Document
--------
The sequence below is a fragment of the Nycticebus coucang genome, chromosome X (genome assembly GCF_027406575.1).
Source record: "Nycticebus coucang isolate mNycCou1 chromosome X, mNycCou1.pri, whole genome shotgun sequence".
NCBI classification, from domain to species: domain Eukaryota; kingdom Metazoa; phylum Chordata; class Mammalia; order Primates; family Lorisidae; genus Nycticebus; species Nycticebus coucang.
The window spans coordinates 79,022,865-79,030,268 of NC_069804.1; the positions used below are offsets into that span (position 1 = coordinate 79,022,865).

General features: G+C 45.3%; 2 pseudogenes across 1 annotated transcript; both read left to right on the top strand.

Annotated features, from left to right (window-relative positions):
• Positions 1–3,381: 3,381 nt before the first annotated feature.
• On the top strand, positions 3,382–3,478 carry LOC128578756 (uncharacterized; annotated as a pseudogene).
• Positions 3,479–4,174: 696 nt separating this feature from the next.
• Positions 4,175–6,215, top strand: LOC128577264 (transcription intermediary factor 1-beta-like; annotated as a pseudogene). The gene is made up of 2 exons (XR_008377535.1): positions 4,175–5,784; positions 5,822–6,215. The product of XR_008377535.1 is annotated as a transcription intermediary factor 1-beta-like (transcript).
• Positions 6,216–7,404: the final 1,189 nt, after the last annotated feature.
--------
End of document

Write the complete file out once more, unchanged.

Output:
The sequence below is a fragment of the Nycticebus coucang genome, chromosome X (genome assembly GCF_027406575.1).
Source record: "Nycticebus coucang isolate mNycCou1 chromosome X, mNycCou1.pri, whole genome shotgun sequence".
NCBI classification, from domain to species: domain Eukaryota; kingdom Metazoa; phylum Chordata; class Mammalia; order Primates; family Lorisidae; genus Nycticebus; species Nycticebus coucang.
The window spans coordinates 79,022,865-79,030,268 of NC_069804.1; the positions used below are offsets into that span (position 1 = coordinate 79,022,865).

General features: G+C 45.3%; 2 pseudogenes across 1 annotated transcript; both read left to right on the top strand.

Annotated features, from left to right (window-relative positions):
• Positions 1–3,381: 3,381 nt before the first annotated feature.
• On the top strand, positions 3,382–3,478 carry LOC128578756 (uncharacterized; annotated as a pseudogene).
• Positions 3,479–4,174: 696 nt separating this feature from the next.
• Positions 4,175–6,215, top strand: LOC128577264 (transcription intermediary factor 1-beta-like; annotated as a pseudogene). The gene is made up of 2 exons (XR_008377535.1): positions 4,175–5,784; positions 5,822–6,215. The product of XR_008377535.1 is annotated as a transcription intermediary factor 1-beta-like (transcript).
• Positions 6,216–7,404: the final 1,189 nt, after the last annotated feature.